A Baseball Metaphor from the Athletically Reclined

If you follow me on twitter (what? you don’t? why not?! follow me here!) then you know I refer to myself as a “recovering couch potato“. Having just celebrated my fifth wedding anniversary (to the most loving and supportive husband), I have been rather nostalgic lately. Just yesterday, I was remembering how, right before dropping us off at the airport for our honeymoon flight to Kauai five years ago, my father-in-law (a golfing Hall of Fame inductee and well-known coach, pro, and rules official) asked me, “Would you consider yourself athletically inclined?” to which I shyly replied, “Well, I’d consider myself more…athletically re-clined” which was pretty much a conversation-stopper.  Hey, reader, I may be dainty-looking on the outside, but I’m tough as nails on the inside, so don’t judge me!

Thankfully, I’ve been a lot kinder to my body in the last half-decade and am all the healthier for it. Nonetheless, I’ve never been much of a sports fan (which makes it no surprise that I was chronically “last pick” in every game of kickball I was ever forced to play, but I digress).

Still, I appreciate a good sports analogy, especially when applied to business. My good friend, Paul Caldwell, recently shared a Bob Proctor email with me from which I’ve extracted a poignant excerpt that I just had to share today as it so poetically paints the picture of how vital it is for one to take risks–a lesson I’ve struggled to learn in my otherwise all-too-protected life.  Read it, and then read it again:

You will never get to second base if you keep one foot on first. Too many people go through their entire lives playing their cards close to their chest. They never step out and bet on the surest thing in the world … themselves.

If you hope to accumulate great wealth or achieve high goals, history records that the first few steps have a high degree of risk. You must turn your back on safety and security. To make it big, you must take big risks. You will very likely have to put yourself in a highly vulnerable position. It is also worth remembering you cannot almost take a risk.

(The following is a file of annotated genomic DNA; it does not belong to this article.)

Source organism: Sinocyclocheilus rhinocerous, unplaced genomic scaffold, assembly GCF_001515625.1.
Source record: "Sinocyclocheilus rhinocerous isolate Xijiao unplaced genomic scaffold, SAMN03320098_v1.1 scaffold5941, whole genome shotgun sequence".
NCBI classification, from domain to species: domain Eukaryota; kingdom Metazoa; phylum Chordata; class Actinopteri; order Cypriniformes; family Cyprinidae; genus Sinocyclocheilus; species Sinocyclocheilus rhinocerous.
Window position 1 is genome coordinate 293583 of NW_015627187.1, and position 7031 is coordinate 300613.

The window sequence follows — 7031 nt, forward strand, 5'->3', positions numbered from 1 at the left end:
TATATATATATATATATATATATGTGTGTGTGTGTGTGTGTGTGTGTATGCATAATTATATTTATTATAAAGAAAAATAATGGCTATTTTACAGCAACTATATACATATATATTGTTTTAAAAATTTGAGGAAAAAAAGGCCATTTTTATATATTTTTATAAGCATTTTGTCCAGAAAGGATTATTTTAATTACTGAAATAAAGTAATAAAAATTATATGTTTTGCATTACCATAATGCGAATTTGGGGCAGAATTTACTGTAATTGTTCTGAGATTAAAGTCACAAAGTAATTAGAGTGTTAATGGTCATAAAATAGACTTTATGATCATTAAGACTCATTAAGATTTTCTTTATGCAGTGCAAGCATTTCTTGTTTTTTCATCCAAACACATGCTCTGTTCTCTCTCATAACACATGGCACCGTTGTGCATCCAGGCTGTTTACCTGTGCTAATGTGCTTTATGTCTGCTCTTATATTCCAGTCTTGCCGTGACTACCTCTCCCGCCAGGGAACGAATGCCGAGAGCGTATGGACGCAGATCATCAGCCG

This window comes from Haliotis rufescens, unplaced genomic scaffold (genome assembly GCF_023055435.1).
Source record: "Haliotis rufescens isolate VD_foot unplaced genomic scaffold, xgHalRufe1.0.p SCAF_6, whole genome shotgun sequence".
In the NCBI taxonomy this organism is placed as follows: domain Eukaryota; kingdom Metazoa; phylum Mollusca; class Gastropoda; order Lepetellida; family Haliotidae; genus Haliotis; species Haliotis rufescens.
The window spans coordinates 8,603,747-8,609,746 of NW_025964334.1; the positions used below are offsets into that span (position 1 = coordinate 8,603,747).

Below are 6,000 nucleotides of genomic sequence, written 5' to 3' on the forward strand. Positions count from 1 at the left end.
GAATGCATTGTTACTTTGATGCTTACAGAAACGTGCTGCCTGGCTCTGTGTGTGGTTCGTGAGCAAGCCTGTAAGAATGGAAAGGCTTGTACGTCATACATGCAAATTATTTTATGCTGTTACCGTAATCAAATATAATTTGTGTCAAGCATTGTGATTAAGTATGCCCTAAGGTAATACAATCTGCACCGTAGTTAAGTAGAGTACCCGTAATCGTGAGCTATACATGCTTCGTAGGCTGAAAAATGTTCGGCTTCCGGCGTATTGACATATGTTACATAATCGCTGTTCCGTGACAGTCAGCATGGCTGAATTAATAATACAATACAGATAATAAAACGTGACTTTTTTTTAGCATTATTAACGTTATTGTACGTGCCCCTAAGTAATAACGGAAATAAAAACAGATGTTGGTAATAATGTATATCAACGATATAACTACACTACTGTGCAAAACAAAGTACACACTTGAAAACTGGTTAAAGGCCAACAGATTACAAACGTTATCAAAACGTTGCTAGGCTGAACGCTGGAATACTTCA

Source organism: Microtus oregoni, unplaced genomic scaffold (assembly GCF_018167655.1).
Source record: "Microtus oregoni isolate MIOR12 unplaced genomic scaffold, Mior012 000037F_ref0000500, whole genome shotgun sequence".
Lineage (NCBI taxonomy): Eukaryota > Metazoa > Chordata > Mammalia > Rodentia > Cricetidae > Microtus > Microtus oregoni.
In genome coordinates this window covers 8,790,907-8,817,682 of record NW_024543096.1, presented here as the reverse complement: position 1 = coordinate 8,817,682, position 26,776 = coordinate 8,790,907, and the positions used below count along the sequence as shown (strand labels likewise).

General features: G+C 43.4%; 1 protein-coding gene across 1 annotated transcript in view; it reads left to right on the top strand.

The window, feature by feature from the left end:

Eleanor Roosevelt said, “You gain strength, courage and confidence by every experience in which you really stop to look fear in the face.” Follow her advice and liberate yourself from the crippling emotional state of fear and enter into a world of freedom.

I encourage you to step out, and bet on the surest thing in the world: yourself. You–and only you–can control whether or not you let yourself down. If you’ve grown tired of the corporate rat race, stop for one minute and think about in whose hands you’ve placed your future. Are you betting on your company’s sales trends? Your boss? Your co-workers? How’s that working out for you? For me, it’s worked out really well many times. And many other times, well, it hasn’t. And isn’t that the point?

Ask yourself this tough question: what kind of real security can you find when you are depending on someone else for your success?

When you are ready to step out–whether it’s with Beyond Organic, another network marketing  company, or any other self-reliant goal you’ve always wanted to reach, I hope you’ll appreciate this post and it will give you the courage to simply take that first step. Believe this: you can do it. And once you believe, you will achieve.

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About jenni smith

Jenni Smith is a recovering fast food addict and a reformed couch potato who swore she'd never be a distributor... until the day she realized the only thing holding her back from reaching her true potential was her own stubbornness. And maybe a bit of fear. When she finally decided to put on her "big girl pants", Jenni (and her rock star husband, Paul) went from founding distributor to top earner in two years, and is now a Youngevity Vice Chairman Marketing Director. With a 15-year career in marketing and two little girls at home, Jenni raises her kids and her family's income at the same time and is passionate about coaching anyone who has: A) a desire for better health; B) a need for better wealth; C) patience for sass.
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